Understanding FIDO Standards: Your Go-To Guide

FIDO is an acronym that comes from the Latin fido, meaning ‘to trust’, which was popularised by Abraham Lincoln—who borrowed it to name his dog. It’s a fitting name for man’s best friend, and just as appropriate in the security world, where trust is key.

A more technical reference, FIDO (Fast IDentity Online), emerged in 2012 and is backed by a range of big tech and finance players like PayPal, Lenovo, Google, Visa, and Microsoft, known collectively as the FIDO Alliance. Based on public key cryptography, FIDO is a set of protocols designed to support authentication of just about any type. This includes fingerprint, biometrics, One-Time Passwords (OTP), Trusted Platform Modules (TPM), USB security tokens, near-field communication (NFC), and Bluetooth for mobile devices—with API support to handle the heavy lifting for developers.

Since arriving on the scene, the FIDO Alliance has published three specifications: Universal 2nd Factor (U2F), Universal Authentication Framework (UAF), and FIDO2, the last of these comprising the Web Authentication (WebAuthn) and Client to Authenticator Protocol 2 (CTAP2).

With all these acronyms flying around, it can be a challenge to keep up with all these differing specifications. We’ve put together this guide to define each FIDO specification and give you the details of their authentication capabilities and differences.


FIDO 1.0: U2F and UAF

In 2014, FIDO published the Universal Authentication Framework (UAF), which was intended to implement passwordless authentication through biometrics. They then added Universal 2nd Factor (U2F), developed by Google and Yubico as a more secure standard for traditional OTP-based two-factor authentication (2FA). U2F included its own client-side protocol, Client to Authenticator Protocol (CTAP), which could be used to authenticate a token via USB, near-field communication (NFC), or Bluetooth.

By doing this, FIDO 1.0 implemented public-key encryption in a way that overcame the inherent vulnerabilities of OTPs sent across insecure networks. Instead of a simple pin, a private/public key pair was created during registration for a service, with the private key secured on the user's token or device, and never transmitted. This meant there was nothing to intercept and steal. All the service provider retained was the public key associated with the user.

Nevertheless, FIDO 1.0 was still two protocols built to do different things and created in the interests of two different players—an industry alliance backed by PayPal (UAF), and Google (U2F). But one big name was missing (Apple), and set about implementing their own biometric authentications, namely Touch ID and later Face ID. The risk was that FIDO would become fragmented, with the user experience dictated by platforms and devices.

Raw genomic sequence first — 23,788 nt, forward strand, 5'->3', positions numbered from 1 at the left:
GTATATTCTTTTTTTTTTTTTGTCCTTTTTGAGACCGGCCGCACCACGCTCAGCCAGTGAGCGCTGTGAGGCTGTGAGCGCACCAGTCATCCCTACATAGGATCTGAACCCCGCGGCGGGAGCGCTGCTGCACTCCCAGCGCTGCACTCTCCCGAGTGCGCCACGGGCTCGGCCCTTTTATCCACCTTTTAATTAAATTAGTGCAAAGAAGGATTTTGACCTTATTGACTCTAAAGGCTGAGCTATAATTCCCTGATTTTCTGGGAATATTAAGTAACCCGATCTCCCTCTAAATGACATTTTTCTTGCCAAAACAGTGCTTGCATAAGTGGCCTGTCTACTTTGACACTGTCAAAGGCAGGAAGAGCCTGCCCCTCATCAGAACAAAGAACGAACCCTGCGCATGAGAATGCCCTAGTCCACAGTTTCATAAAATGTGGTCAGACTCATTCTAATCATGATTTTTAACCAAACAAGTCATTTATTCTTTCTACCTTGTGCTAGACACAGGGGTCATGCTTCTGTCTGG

On the plus side, UAF had embedded support for biometric authentication inside mobile devices, while U2F was supported natively inside the world's most popular web browser, Chrome. This meant that FIDO authentication wasn't something users had to enable or download—it was an embedded capability, of which many already had access.

FIDO2 and Web Authentication

FIDO2 is a further development of Google and Yubico’s U2F protocol with an expanded version of CTAP, now called CTAP2. While U2F was designed to act as a second factor for passwords, FIDO2’s purpose is to allow authentication to become passwordless. It does this via a new web API called Web Authentication (WebAuthn). This API allows web applications to use public-key encryption and authenticators directly. So where FIDO1.0 still required usernames and passwords, FIDO2 has created the architecture needed to do away with traditional credentials.

WebAuthn with CTAP2 has two important capabilities. First, it's backwards-compatible and complementary to U2F and UAF, so anyone using those technologies can continue to do so even as efforts shift to WebAuthn and CTAP2. Second, WebAuthn has been adopted by the World Wide Web Consortium (W3C), meaning it’s an open web standard, rather than one backed by just a handful of companies.

Browser support for WebAuthn is now also being added to Chrome, Firefox, and Edge. It’s still early days, but wider support looks promising—the W3C adoption makes it likely that Apple’s Safari, for instance, will follow suit.

How will WebAuthn improve on FIDO 1.0 from the user’s point of view? By making authentication universal, easy-to-use, and allowing everyone to move beyond passwords (an authentication that has become a global security weakness). However, challenges remain, such as overcoming a lack of awareness about the need for authentication, and the perception that UAF and U2F were only intended for businesses and power users.

This can be overcome by brands and service providers offering WebAuthn as a default option. The challenge over the next two years will be to get more ordinary web users to switch from passwords to WebAuth—it’s just a matter of trust.

At Okta, we strongly support open authentification standards such as FIDO. Our Adaptive MFA allows organisations to implement passwordless authentication, and we’ve partnered with Yubico to provide U2F keys for enterprises.